On 1 September 2021, we saw a radical change to family law, with the merger of the previous courts, the introduction of new rules, and the commencement of the Federal Circuit and Family Court of Australia.
A summary of the key changes are:
- There is now one court instead of two. The new court has two divisions (Division 1 for more complex matters and Division 2 for all other matters). This means that all court proceedings are now commenced in one court.
- A key benefit of having one court is that there is now only one set of court rules that apply to all matters and one set of court forms for all matters.
- Traditionally when commencing court proceedings, parties would need to file an affidavit of up to 10 pages setting out the basis for the orders that they were seeking. These affidavits would usually be costly to prepare. There is no longer a requirement to file an Affidavit when starting proceedings, the court has instead introduced a questionnaire to be completed. It is hoped that the new questionnaire will reduce costs and barriers to court.
- There is now a greater focus on alternative dispute resolution. Now, unless in the case of an urgent matter or other limited exceptions, there is an expectation on parties to have attempted alternate dispute resolution (such as mediation) for both property and parenting matters before commencing court proceedings. There is also an expectation that parties will make a genuine offer to settle their dispute before going to court.
- The court has published two documents that set out the expectation on parties in attempting to resolve their dispute before going to court, these documents are:
- Parties are now required to file a Genuine Steps Certificate when commencing court proceedings to confirm what steps they have taken to resolve their matter before going to court. It is anticipated that the Court will take a sterner approach to those who have not complied with their duty of disclosure or the above pre-action procedures and that there may be cost consequences for not complying.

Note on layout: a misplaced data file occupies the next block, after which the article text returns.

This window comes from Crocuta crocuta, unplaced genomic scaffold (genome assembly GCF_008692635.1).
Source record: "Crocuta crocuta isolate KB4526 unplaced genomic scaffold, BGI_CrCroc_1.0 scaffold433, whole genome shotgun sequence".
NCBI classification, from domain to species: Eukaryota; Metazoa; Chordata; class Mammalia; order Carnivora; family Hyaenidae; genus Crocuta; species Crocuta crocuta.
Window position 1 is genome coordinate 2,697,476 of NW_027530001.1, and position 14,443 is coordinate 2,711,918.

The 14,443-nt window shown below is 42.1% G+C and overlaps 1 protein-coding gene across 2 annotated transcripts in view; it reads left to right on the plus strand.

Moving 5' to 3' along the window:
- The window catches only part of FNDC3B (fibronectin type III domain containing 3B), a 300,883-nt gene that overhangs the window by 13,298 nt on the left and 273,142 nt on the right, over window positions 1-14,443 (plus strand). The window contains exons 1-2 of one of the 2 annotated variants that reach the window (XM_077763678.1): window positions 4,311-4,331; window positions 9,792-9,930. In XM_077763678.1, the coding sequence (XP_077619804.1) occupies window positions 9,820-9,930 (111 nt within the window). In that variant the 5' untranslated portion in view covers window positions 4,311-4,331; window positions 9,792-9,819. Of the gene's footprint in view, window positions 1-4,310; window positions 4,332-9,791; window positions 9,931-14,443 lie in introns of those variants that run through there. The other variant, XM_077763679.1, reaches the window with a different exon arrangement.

- We can expect that the court’s focus on alternate dispute resolution will continue once court proceedings have been initiated. The new concept is that new proceedings will be managed by a Registrar of the Court and that the Registrar will attempt to assist the parties to resolve their matter through negotiation before the matter is listed for a hearing before a Judge.
- As Judges will be spending less time managing files, it is expected that the Judges will be able to conduct more trials and hearings. This should result in the wait time for hearings being significantly reduced.
- In parenting matters, we expect to see the court appoint a child expert early in the proceedings and for the child expert to prepare a more detailed report with recommendations for the family and having greater involvement in the proceedings.
Whilst it is too early to comment fully on the new changes to the family law system, we can certainly see many benefits to the changes, including a greater focus on alternative dispute resolution.